[OSM-dev] Simpler binary OSM formats

Jochen Topf jochen at remote.org
Wed Apr 29 09:18:04 UTC 2015


On Wed, Apr 29, 2015 at 01:35:29AM +0200, andrew byrd wrote:
> Over the last few years I have worked on several pieces of software that
> consume and produce the PBF format. I have always appreciated the
> advantages of PBF over XML for our use cases, but over time it became
> apparent to me that PBF is significantly more complex than would be
> necessary to meet its objectives of speed and compactness.
> 
> Based on my observations about the effectiveness of various techniques
> used in PBF and other formats, I devised an alternative OSM
> representation that is consistently about 8% smaller than PBF but
> substantially simpler to encode and decode. This work is presented in an
> article at http://conveyal.com/blog/2015/04/27/osm-formats/. I welcome
> any comments you may have on this article or on the potential for a
> shift to simpler binary OSM formats.

I agree that the PBF format is rather complex. But it has some nice properties
we shouldn't forget. First and foremost that is the block structure. This
allows generating and parsing in multiple threads. I think thats an important
optimization going forward. Not that that would be difficult to add to your
format, simply adding a length field before the blocks you propose and
compressing each one on its own would more or less do it. I also think it is
important to have some kind of header for storing file meta data in a flexibly
way, PBF has that.

Looking at your proposal you seem to be very concerned with file size but not
so much with read/write speed. From my experience reading and writing PBF is
always CPU bound. Removing complexity could speed this up considerably. But
if the price is that we need zlib (de)compression it might not be worth it,
because it is rather CPU and memory intensive. Currently you can save quite
a lot of CPU time if you do not compress the PBF blocks but leave them
uncompressed. Of course the file size goes up, but if you have the storage
space that doesn't matter that much. Another issue we have to keep in mind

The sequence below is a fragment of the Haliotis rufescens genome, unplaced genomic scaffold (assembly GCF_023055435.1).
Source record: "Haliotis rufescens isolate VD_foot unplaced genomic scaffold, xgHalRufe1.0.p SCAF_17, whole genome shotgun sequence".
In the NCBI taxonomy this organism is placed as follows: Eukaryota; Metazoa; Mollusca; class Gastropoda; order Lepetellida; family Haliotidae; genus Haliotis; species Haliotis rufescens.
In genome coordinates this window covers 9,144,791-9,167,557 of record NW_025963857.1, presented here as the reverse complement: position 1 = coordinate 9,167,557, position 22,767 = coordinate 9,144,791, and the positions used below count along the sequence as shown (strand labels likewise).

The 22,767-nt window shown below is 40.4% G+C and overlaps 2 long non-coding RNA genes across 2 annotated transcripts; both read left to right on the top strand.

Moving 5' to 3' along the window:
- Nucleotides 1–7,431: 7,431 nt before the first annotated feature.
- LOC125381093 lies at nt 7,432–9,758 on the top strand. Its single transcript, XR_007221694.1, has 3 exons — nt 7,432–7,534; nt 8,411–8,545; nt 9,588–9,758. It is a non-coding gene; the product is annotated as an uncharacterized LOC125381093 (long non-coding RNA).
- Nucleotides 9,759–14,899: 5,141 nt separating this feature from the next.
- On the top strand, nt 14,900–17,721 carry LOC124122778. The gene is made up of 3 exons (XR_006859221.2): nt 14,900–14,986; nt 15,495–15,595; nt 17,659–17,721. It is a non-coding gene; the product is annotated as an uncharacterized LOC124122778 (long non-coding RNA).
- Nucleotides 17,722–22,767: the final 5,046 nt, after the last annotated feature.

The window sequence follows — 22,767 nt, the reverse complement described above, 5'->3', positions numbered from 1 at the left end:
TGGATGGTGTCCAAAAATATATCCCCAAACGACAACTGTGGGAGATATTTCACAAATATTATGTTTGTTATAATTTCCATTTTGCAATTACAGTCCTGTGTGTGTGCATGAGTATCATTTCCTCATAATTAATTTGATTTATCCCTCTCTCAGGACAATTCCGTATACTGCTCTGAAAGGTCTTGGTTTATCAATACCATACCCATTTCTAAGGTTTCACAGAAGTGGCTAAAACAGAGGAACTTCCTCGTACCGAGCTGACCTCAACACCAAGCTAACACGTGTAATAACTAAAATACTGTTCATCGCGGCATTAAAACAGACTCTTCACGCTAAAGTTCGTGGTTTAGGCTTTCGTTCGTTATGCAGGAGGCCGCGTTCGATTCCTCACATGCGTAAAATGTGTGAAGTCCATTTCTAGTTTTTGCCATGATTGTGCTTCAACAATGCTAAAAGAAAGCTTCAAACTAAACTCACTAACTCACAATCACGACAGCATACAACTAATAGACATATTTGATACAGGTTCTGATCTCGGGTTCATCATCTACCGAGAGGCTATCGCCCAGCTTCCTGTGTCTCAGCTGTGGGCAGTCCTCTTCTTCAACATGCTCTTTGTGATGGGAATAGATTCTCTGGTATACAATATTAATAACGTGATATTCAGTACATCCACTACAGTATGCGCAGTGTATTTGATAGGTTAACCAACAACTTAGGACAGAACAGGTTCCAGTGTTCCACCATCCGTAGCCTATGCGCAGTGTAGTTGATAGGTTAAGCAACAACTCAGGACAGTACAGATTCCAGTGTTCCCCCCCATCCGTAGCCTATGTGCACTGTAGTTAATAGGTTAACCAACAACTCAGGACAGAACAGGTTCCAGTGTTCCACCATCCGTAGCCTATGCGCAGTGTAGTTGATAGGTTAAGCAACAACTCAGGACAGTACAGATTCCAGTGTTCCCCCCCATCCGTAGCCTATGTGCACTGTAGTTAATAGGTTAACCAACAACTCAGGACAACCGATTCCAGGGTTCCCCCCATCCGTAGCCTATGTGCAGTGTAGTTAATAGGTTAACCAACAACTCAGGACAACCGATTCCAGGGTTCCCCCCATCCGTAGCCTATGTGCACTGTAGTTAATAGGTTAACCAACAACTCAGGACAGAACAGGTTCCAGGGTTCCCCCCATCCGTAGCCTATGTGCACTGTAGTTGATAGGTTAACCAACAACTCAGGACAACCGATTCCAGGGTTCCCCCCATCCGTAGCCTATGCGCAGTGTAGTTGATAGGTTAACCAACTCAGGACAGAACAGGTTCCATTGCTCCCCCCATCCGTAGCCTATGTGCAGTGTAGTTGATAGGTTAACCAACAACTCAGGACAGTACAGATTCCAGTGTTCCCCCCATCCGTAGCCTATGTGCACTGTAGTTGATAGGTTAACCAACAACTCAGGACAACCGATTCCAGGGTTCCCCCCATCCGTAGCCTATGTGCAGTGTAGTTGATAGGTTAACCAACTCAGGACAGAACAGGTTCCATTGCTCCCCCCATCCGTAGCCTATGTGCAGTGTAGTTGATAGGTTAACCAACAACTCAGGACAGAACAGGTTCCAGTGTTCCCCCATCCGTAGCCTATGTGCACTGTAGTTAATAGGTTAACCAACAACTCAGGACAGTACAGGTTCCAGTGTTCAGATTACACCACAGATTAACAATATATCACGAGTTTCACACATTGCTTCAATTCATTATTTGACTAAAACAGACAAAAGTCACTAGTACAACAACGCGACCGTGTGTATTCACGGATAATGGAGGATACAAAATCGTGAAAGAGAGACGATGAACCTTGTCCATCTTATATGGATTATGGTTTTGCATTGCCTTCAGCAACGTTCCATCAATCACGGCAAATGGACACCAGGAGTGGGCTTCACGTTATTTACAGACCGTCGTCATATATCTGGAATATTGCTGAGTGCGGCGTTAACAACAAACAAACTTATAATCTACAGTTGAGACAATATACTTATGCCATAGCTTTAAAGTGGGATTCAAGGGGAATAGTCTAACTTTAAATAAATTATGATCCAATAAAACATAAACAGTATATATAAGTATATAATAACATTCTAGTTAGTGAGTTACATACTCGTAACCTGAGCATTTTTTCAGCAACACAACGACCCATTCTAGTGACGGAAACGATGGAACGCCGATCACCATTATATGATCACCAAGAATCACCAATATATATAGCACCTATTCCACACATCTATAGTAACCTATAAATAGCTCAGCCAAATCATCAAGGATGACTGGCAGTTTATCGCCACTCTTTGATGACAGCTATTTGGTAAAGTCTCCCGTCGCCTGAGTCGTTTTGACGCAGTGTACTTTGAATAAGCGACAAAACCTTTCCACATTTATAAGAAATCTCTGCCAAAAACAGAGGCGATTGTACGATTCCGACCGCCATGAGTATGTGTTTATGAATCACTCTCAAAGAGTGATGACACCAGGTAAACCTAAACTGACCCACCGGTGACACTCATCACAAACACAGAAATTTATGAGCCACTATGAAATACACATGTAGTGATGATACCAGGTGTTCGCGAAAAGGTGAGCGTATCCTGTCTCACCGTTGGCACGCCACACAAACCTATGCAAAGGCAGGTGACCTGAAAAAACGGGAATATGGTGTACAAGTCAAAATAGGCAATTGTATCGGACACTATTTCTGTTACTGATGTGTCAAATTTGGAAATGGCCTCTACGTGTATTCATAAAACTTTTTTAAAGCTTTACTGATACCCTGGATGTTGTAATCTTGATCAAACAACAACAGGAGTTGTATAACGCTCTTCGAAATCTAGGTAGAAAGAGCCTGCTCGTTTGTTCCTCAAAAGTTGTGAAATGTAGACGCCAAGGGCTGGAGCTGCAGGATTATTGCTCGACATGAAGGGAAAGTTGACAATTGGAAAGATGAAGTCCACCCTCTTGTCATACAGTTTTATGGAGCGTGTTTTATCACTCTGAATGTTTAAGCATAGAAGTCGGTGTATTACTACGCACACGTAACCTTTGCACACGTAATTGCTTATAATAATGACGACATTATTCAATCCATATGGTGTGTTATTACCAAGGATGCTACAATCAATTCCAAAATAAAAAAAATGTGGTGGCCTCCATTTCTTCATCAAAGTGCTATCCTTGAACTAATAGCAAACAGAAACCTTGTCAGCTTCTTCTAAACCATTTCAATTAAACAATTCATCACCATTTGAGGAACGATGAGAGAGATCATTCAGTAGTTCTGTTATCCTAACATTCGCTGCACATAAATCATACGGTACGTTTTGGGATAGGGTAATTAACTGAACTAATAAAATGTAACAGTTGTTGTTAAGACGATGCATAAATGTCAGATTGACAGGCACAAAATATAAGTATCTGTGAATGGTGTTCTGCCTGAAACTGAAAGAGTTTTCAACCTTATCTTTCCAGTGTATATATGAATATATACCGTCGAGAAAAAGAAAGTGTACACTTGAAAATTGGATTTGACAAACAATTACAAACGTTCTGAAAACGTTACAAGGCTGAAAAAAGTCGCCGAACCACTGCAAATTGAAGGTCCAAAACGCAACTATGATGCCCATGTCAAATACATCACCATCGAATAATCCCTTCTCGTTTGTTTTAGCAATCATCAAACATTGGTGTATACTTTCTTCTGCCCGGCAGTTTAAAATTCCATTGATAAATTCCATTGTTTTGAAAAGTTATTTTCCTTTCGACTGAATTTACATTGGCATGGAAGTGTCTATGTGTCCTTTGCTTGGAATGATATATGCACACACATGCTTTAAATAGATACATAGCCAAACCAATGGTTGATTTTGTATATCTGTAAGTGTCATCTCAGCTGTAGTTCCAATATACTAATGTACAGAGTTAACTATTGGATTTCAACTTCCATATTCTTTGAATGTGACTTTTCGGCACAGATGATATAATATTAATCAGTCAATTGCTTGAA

is memory usage. The usual compression algorithms works better if they are
run on larger pieces of data, but it means you need a lot of memory for the
original data and the compressed data at the same time. This might not matter
in many cases, but if you are reading and writing lots of files at the same
time and/or need your memory for other things, too (which is usually the case),
this might become important. The PBF format, for that matter, is pretty
problematic in that regard, because of the string table and because of the
inefficient way the Google Protobuf library deals with memory management.

About the stats in your blog posts comparing the different formats: First, I'd
like to see the numbers for the whole planet. A size difference between small
extracts doesn't really matter all that much, because the absolute size is so
small. Savings on the whole planet file would be much more interesting.

Second: The XML and PBF format usually contain the metadata that you removed
in your VEX format. Have you accounted for that in your numbers? Ie. did you
remove the metadata from XML and PBF, too? I think the numbers including the
meta data would be much more interesting. It is, of course, okay, if you don't
need that data to remove it for your internal use. But if we are talking about
a possible future standard for OSM data thats used in many places, we need at
least the option of having that data.

Incidentally I came up with a similar text format as you did. It is documented
here:
http://osmcode.org/libosmium/manual/libosmium-manual.html#opl-object-per-line-format

Jochen
-- 
Jochen Topf  jochen at remote.org  http://www.jochentopf.com/  +49-351-31778688



More information about the dev mailing list